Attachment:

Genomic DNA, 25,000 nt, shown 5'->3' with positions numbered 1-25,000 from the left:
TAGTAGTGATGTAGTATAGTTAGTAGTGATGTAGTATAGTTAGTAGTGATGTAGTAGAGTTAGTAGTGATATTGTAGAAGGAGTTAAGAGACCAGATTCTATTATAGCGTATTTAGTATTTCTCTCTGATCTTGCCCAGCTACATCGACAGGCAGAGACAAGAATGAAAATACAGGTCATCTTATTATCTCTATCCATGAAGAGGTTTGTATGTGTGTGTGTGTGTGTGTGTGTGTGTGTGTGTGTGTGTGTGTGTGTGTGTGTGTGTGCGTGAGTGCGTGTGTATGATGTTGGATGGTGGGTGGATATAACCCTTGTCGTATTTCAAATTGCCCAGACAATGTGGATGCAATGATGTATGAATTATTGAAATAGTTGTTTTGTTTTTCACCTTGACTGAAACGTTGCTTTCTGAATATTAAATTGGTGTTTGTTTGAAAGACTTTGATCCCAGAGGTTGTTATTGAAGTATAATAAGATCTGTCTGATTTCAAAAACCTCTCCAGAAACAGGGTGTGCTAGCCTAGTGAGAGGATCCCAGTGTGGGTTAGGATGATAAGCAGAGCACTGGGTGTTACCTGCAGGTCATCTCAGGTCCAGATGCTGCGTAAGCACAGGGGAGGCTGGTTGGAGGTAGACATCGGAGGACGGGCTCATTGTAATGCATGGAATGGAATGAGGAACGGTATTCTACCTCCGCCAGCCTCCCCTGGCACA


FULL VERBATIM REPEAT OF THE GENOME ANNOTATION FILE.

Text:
Genomic DNA, 25,000 nt, shown 5'->3' with positions numbered 1-25,000 from the left:
TAGTAGTGATGTAGTATAGTTAGTAGTGATGTAGTATAGTTAGTAGTGATGTAGTAGAGTTAGTAGTGATATTGTAGAAGGAGTTAAGAGACCAGATTCTATTATAGCGTATTTAGTATTTCTCTCTGATCTTGCCCAGCTACATCGACAGGCAGAGACAAGAATGAAAATACAGGTCATCTTATTATCTCTATCCATGAAGAGGTTTGTATGTGTGTGTGTGTGTGTGTGTGTGTGTGTGTGTGTGTGTGTGTGTGTGTGTGTGTGTGCGTGAGTGCGTGTGTATGATGTTGGATGGTGGGTGGATATAACCCTTGTCGTATTTCAAATTGCCCAGACAATGTGGATGCAATGATGTATGAATTATTGAAATAGTTGTTTTGTTTTTCACCTTGACTGAAACGTTGCTTTCTGAATATTAAATTGGTGTTTGTTTGAAAGACTTTGATCCCAGAGGTTGTTATTGAAGTATAATAAGATCTGTCTGATTTCAAAAACCTCTCCAGAAACAGGGTGTGCTAGCCTAGTGAGAGGATCCCAGTGTGGGTTAGGATGATAAGCAGAGCACTGGGTGTTACCTGCAGGTCATCTCAGGTCCAGATGCTGCGTAAGCACAGGGGAGGCTGGTTGGAGGTAGACATCGGAGGACGGGCTCATTGTAATGCATGGAATGGAATGAGGAACGGTATTCTACCTCCGCCAGCCTCCCCTGGCACA